On 10 November 2010 EU energy commissioner Günther Oettinger presented the new European strategy "Energy 2020 - A strategy for competitive, sustainable and secure energy". Oettinger also called in order to strengthen the external dimension of the EU energy market for "trilateral" talks between Ukraine, Russia, and the EU to examine the long-term future of Ukraine as a transit country for gas. All parties were aware form the outset in the gas crisis 2009 that these requirements were extremely demanding, and that this leap into the future woldn't be easy. During a Ukrainian-Belgian business forum in Kyiv on 22 Novemner 2010, Prime Minister Mykola Azarov said in order to calm down perceptions in Europe: "Europe can be confident that the situation seen in January 2009 will never happen again", KyivPost reported.

EU-US Energy Council Lisbon,
19 November 2010.
Foto: Credit © European Union, 2010 
The future of Ukraine as a transit country was on the top of the Agenda of the EU-US Energy Summit held on 19 November 2010 in Lisbon. In a statement, the European and US officials stated that they expect "a more stable, transparent and efficient energy market in Ukraine". The US and EU also expressed their intention "to seek further progress in the implementation of the March 2009 Joint Declaration on the modernization of the Ukrainian gas transit system that was signed by the European Commission, Ukraine and the International Financial Institutions." The United States and the European Union confirmed their support for Ukraine and "charged the Energy Security Working Group to continue close contacts to support the Government of Ukraine on the following priorities: (1) improving the investment climate to facilitate the development of indigenous oil and gas resources; (2) modernizing the gas transit system; (3) financially restructuring and increasing the transparency of the national oil and gas company, and (4) implementing energy efficiency measures and promoting renewable energies."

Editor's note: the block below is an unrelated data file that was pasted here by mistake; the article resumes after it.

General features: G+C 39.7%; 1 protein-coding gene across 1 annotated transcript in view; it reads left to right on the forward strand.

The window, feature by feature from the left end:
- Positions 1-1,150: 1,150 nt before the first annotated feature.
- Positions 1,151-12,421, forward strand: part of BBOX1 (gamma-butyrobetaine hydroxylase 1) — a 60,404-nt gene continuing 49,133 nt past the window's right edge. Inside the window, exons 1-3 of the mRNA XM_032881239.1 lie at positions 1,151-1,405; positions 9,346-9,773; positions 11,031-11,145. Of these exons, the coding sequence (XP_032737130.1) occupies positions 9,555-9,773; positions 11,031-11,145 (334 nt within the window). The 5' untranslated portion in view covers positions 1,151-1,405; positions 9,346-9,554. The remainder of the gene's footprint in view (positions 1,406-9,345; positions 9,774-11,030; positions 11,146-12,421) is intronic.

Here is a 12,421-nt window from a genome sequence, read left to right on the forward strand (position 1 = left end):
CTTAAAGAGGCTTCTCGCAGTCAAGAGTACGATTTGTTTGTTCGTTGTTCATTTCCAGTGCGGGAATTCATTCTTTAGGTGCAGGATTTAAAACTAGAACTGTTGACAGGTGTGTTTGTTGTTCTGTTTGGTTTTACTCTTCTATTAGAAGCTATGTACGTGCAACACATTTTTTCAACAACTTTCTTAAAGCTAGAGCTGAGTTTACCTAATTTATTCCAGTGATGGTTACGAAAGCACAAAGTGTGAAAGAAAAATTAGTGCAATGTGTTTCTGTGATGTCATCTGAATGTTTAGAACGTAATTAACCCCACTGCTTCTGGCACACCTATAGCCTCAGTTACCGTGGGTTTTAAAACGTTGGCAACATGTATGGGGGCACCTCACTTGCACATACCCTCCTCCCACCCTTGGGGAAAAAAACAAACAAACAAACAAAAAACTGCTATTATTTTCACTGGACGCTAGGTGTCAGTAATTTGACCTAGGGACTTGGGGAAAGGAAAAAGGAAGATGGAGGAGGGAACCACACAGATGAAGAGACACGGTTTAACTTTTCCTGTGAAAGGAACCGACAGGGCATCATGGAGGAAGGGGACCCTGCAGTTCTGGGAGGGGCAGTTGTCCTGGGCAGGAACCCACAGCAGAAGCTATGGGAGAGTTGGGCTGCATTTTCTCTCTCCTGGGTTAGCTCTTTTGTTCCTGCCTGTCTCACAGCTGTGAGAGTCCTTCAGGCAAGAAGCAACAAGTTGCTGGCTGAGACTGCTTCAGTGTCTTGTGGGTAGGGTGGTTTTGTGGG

One point should be mentioned here: How the mid-term elections in November 2010 in the USA will affect US-Ukrainian relations, in particular energy? “It don’t think it will have a huge impact on the general trend of US policy towards the region,” Chatham House analyst Alex Nice told The Moscow News. And they would just try to avoid conflict on the issues where they don’t coincide. This may not be too hard as America is less interested in Russia’s traditional sphere of influence. “There is declining interest in the countries bordering Russia, Ukraine in particular.